To be aware that you have hurt someone, even if you think it is silly, and to not apologize is to dismiss their heart and declare it irrelevant to you. And if their heart is irrelevant to you, how can they matter as a human being in your life, no matter what you claim before or after such a dismissal? Apologies are not rejections of your own morality. Apologies are not a confession of being 100% at fault, nor are they a capitulation to somebody elses will. They are an acknowledgment that human beings can be both very deep, and very diverse, and that in order to truly value someone else, we must honor that which both pleases and pains them. Even if it means a certain subject can never be discussed, or our time with them must eventually be decreased, we should always regret, and say we regret causing pain to someone else.
We must not confuse apologizing for what we did with apologizing for who we are. There is a difference, and not being able to tell the difference prevents us from apologizing when we hurt someone. And that can be twice as hurtful.
–Listen to at least some of their favorite music with which you are not already familiar. Borrow the album or download the songs that speak deepest to the person in question. And really listen to them. Even if you don’t like the music enough to listen to it again, put the effort into absorbing the music at least once. Few things are more outwardly indicative of the wavelength of a person’s soul than the music they listen to. Be willing to share some of your music with others as well, for the same reason, should they be open to do so. (And hopefully, they will be.)
–Have a meal at someone’s private table. Not munching away on a paper plate at someone’s party, or grabbing something on the go on your way to someplace else. There will be plenty of time for such adventures. But if you have the chance to sit at their table for a regular meal, or have them sit at yours for same, take that chance. If you and they can become comfortable with you in that setting, you are connecting to their home in a way that a simple visit or a party may not allow. (Believe me, this is hard as hell for me to do the first few times.)
–If it is not an obviously private or personal affair, invite the people you value to events or activities you are attending, even if you don’t think they would enjoy them. Firstly, there is value in the invitation, even if it is declined. And secondly, they may surprise you and choose to show up, either to be with you, or to enjoy something new. (Or maybe you were wrong, and they enjoy such things after all!)
–Get back to all messages someone sends you, eventually. And if life will not allow a prompt response, simply let people know you may not get back to them for a while. Most people can understand being busy, but it is hard to not take it personally when someone never, ever manages to get back to you.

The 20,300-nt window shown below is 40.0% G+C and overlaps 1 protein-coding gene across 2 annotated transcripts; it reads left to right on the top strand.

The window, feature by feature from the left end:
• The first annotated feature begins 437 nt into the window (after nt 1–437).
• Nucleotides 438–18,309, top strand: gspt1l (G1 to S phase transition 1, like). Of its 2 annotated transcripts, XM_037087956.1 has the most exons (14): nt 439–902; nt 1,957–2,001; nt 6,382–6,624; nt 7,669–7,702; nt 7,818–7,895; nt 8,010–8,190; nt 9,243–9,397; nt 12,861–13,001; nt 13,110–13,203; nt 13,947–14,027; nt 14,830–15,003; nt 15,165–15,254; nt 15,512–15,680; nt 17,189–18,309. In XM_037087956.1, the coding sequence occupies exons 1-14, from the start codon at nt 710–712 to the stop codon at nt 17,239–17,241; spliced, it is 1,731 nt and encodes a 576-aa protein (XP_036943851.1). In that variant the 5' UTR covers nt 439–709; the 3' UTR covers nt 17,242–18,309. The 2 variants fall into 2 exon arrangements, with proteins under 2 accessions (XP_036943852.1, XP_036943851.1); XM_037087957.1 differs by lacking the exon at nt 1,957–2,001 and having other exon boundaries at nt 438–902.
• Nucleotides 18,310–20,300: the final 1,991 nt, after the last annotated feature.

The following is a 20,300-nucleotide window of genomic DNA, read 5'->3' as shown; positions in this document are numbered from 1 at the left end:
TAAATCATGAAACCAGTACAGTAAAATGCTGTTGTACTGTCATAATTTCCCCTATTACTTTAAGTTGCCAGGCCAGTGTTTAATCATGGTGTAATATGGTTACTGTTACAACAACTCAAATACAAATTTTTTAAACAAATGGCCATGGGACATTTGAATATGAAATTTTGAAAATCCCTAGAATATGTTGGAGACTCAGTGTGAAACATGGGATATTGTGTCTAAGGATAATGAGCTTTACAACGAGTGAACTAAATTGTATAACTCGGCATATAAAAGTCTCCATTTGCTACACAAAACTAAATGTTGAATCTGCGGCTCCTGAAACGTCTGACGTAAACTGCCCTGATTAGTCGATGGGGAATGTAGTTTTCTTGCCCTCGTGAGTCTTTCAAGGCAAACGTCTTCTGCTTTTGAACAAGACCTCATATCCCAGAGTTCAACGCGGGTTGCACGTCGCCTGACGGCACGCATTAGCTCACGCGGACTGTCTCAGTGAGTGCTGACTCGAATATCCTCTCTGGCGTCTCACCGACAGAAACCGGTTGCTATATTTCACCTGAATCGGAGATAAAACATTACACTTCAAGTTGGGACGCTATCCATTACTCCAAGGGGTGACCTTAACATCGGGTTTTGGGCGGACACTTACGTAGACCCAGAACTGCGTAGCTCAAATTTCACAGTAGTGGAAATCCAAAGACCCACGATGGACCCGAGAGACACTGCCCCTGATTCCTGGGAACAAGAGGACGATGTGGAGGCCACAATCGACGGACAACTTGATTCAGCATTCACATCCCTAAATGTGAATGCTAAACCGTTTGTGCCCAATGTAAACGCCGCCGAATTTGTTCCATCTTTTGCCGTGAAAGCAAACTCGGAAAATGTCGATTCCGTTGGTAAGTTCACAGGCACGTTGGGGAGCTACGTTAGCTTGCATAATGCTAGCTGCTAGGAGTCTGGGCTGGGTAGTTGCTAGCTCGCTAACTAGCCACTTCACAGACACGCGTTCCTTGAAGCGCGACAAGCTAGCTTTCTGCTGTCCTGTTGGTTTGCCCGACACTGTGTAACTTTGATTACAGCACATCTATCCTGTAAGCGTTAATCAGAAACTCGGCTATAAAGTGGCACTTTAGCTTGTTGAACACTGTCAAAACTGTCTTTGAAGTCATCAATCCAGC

–Do not ask people for their opinions on vital personal matters unless you are prepared to hear the view you would find the least pleasing. And when/if they share said view, do not judge your friendship on the opinion they give, but on the honesty with which they gave the opinion, and the courage it required. On the other side, offer an unsolicited opinion to someone on a sensitive subject only if after much consideration you believe in your heart of hearts that the person you value is making a destructive choice, or is otherwise not approaching something from a mentally healthy frame of mind, and if you believe you are the only person that can point this out to them.
–Give sincere, restrained compliments to people when you can. This shows you value their traits, and their personality, but are not moved to gushing about same. It’s better at first to compliment things over which they have control or choice, like styles, decisions, or creations, as opposed to things over which they have little control. (Such as looks.) If you can, include in the compliment how the trait makes you feel. (“You’r persistence in matters of morality inspires me in my own.”)
–Even more importantly perhaps, accept compliments from other people. Even if they are sloppy, or awkward, or not well worded, or just plain no big deal to you. Don’t deflect them with false modesty. People appreciate different things in us. Some people appreciate things we do not even see in ourselves. To reject compliments is not so much modest, as it is a reflection that we do not believe the other person is sincere. (Or that we do not believe we are good enough to be worthy of anyone’s compliment.) There are times when history has taught us someone is not being sincere, but until that is well established, accept with grace the compliments people have offered you.
–Laugh with each other a lot. Cry with each other sometimes.
No elaboration needed here.
So those are some of the big ones I have been thinking about lately. It is of course not an exhaustive list, but it covers a lot of the big things to me. Exceptions always exist, of course. But I humbly submit that if we all did more of these sort of things with more of our friends, our relationships would be far more sincere and thus more rewarding.